In the mid-nineteenth century, ancient Maya civilization was first presented to the Western World in the travel books of John L. Stephens, who wrote about his exploits while traveling with the artist Frederick Catherwood in Central America.
From this early ‘discovery’ to today, the ancient Maya civilization has remained more closely linked to United States culture than to that of Mexico. Explorers, archaeologists, researchers, and epigraphers of the ancient Maya world have continued to be mostly from the United States. This contrasts with Mexican archaeologists, scholars, and even politicians who for the most part have focused on the study and illumination of the ancient Aztec culture—one that had occupied the area of current Mexico City before the arrival of the Spanish in the 16th century.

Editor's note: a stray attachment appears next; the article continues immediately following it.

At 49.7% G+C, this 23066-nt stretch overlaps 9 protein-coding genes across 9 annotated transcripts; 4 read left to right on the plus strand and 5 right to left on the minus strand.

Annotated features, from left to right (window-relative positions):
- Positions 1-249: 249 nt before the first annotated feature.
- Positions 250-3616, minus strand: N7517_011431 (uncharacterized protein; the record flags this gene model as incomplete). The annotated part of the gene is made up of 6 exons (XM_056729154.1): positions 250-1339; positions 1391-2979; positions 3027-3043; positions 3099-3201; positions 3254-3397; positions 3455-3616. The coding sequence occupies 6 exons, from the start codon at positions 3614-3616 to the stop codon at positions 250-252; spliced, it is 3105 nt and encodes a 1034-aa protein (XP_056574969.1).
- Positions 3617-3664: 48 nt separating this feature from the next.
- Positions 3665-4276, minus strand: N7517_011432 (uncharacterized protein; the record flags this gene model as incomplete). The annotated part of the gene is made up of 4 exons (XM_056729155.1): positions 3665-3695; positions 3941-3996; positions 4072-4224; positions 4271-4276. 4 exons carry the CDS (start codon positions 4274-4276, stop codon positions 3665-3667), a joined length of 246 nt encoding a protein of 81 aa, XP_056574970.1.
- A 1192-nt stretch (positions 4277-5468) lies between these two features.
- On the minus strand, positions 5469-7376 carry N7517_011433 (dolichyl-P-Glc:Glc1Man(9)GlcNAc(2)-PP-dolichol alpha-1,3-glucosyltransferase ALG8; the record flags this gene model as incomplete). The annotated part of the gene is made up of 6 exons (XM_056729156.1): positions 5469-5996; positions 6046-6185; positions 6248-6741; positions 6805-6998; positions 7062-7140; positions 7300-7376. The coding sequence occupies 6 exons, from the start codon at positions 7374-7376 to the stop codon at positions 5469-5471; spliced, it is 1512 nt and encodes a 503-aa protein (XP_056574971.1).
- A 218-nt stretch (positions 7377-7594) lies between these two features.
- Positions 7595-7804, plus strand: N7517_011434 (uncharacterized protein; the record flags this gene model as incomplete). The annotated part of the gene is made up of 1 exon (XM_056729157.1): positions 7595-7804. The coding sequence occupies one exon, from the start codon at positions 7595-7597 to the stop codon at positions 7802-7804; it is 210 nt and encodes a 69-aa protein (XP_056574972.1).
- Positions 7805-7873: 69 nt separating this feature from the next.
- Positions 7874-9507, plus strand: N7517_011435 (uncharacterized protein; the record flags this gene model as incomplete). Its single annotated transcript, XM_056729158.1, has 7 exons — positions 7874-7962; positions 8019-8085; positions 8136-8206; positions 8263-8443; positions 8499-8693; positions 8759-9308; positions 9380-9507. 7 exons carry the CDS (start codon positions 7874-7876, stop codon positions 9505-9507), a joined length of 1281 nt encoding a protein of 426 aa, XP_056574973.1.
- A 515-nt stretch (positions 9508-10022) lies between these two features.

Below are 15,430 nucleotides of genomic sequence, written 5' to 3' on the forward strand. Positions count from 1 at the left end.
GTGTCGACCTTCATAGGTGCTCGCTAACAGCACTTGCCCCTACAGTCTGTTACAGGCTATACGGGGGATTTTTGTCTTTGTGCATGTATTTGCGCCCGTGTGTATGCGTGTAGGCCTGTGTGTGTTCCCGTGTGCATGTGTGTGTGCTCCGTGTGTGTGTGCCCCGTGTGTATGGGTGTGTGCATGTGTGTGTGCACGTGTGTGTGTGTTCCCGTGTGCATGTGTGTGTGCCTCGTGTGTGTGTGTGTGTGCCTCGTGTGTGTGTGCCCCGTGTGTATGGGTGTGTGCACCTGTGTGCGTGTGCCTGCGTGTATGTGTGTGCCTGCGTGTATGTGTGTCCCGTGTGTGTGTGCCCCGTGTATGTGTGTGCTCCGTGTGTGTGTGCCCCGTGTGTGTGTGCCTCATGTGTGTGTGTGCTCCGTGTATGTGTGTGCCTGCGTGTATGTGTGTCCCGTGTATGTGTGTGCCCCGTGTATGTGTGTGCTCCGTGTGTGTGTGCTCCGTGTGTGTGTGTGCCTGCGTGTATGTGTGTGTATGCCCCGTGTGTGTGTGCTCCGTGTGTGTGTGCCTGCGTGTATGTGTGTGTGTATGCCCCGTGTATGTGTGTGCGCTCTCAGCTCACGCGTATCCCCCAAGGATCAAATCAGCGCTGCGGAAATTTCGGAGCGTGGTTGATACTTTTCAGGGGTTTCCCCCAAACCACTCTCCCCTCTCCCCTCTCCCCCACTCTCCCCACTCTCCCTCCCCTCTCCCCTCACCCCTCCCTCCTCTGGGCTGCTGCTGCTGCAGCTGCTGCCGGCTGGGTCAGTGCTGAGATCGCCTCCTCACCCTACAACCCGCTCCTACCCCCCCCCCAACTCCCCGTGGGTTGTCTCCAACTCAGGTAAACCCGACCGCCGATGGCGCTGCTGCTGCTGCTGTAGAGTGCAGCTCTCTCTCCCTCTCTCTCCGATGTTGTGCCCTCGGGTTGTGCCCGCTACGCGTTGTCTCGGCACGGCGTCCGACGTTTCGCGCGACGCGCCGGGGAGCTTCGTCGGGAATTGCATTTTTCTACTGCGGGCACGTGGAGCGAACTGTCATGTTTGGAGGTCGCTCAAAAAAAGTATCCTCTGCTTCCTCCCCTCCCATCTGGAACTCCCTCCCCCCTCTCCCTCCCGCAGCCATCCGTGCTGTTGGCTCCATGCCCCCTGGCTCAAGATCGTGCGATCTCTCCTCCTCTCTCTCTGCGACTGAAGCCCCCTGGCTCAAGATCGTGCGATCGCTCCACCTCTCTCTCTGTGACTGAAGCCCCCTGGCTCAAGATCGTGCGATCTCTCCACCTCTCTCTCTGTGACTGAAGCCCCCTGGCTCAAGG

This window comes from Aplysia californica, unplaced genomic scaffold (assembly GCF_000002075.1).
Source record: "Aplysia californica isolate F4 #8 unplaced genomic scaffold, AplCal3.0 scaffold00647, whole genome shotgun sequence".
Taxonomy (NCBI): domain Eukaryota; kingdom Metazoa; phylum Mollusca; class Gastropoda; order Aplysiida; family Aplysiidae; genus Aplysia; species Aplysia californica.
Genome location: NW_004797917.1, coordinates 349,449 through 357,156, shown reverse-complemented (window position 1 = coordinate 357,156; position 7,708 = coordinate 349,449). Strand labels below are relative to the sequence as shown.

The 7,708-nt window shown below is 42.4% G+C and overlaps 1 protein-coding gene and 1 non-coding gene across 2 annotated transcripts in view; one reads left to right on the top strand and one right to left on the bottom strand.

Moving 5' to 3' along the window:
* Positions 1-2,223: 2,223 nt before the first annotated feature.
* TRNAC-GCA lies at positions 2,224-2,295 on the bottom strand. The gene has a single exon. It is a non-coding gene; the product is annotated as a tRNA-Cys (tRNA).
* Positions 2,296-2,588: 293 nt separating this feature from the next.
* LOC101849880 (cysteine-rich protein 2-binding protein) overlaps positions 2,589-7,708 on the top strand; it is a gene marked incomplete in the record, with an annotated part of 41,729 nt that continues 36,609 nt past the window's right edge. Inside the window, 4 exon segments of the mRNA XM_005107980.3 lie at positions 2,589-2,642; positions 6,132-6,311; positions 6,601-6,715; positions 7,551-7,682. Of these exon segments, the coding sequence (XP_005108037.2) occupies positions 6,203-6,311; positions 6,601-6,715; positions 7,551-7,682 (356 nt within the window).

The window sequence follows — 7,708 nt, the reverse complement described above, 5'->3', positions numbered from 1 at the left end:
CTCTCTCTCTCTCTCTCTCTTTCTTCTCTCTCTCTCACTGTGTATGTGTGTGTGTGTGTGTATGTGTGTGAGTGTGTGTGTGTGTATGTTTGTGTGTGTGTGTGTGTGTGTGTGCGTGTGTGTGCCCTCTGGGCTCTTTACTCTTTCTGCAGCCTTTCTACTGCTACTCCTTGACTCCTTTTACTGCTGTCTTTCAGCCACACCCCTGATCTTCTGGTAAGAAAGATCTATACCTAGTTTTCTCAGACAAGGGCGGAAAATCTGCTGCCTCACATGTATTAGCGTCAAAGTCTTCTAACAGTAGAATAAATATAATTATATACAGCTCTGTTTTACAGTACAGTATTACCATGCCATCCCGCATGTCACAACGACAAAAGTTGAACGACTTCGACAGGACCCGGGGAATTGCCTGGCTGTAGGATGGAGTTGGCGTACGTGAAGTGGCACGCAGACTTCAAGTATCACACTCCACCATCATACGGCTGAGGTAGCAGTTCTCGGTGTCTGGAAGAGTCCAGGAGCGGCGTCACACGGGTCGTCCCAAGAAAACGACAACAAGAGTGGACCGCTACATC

Penn archaeologist Richard Leventhal examines the revealing connection between Maya culture and that of the U.S. travelers who discovered and interpreted it. He also discusses the changing nature of future Maya studies.
Professor of Anthropology
Curator, American Section, Penn Museum